Denmark is hoping to restart its travel industry as early as summer 2021 thanks to its COVID passport initiative. The Scandinavian country has been extremely efficient in distributing vaccines to its population and the government is on track to offer vaccines to all 5.8 million of its citizens by June of this year. It’s hoped that it will be able to introduce and implement its COVID passport scheme as soon as possible.
“Denmark is still hard hit by the corona pandemic. But there are parts of Danish society that need to move forward, and a business community that needs to be able to travel,” Morten Bødskov, Denmark’s acting finance minister, told CNN last week. There is mounting pressure to open the borders to those who have had the vaccine due to the travel, hospitality, and entertainment industries being hit so hard by the pandemic.
“We have more than 800,000 jobs in Denmark that are linked to trading with the world so this is fundamental…if we want to start to export again and trading again, see business people meet again, things like the corona passport are fundamental to making that happen,” Danish Foreign Minister Jeppe Kofod shared with CNN.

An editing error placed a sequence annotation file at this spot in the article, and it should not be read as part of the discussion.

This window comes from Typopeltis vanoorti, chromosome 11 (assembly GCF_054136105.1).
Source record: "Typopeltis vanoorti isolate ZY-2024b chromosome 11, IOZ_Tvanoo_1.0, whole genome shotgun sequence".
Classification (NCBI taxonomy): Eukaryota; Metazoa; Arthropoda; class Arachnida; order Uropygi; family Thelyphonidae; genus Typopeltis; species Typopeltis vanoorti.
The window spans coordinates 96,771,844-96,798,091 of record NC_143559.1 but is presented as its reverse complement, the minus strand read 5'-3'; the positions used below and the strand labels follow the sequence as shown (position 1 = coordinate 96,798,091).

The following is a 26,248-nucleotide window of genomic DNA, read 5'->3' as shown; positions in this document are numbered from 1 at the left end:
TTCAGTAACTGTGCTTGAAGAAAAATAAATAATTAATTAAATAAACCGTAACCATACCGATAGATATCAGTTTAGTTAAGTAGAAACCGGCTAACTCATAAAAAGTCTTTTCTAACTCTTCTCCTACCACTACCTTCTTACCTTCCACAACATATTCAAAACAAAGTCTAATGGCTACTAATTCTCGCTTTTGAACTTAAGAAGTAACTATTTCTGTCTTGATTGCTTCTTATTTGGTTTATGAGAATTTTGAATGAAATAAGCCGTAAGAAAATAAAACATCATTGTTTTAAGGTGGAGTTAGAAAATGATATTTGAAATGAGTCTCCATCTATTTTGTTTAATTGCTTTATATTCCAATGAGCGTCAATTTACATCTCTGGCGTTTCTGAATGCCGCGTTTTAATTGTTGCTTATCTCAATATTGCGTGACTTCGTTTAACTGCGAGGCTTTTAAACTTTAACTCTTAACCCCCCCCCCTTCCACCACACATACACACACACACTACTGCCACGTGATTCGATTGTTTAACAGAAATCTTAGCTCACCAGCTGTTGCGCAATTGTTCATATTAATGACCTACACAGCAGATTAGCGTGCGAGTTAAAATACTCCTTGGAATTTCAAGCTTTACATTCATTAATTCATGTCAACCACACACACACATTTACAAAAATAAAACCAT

Lars Ramme, the head of tourism for the Danish Chamber of Commerce, added, “If you start when COVID-19 has left society, it will be too late. With this project we’re very positive we will have a summer of joy, of football, of music. So better get started sooner, now, to plan.”
Even though the concept of a digital COVID passport has been discussed since the start of the pandemic, this issue remains controversial. Finding a way to share and store data securely is a challenge that the Danish government plans to tackle with the help of technology and innovation.
The options the government is exploring include a cloud-based technology where information is stored in bulk as well as blockchain — a system that is more complex but superior when it comes to data protection. IBM’s Copenhagen developers have already created a “Digital Health Pass” based on blockchain technology which they’re using to store information on new virus variants. The pass has a QR code that can be quickly scanned to reveal medical data as needed.
If Denmark’s plan succeeds, travel may become a lot easier by June, offering an example to other nations across the world.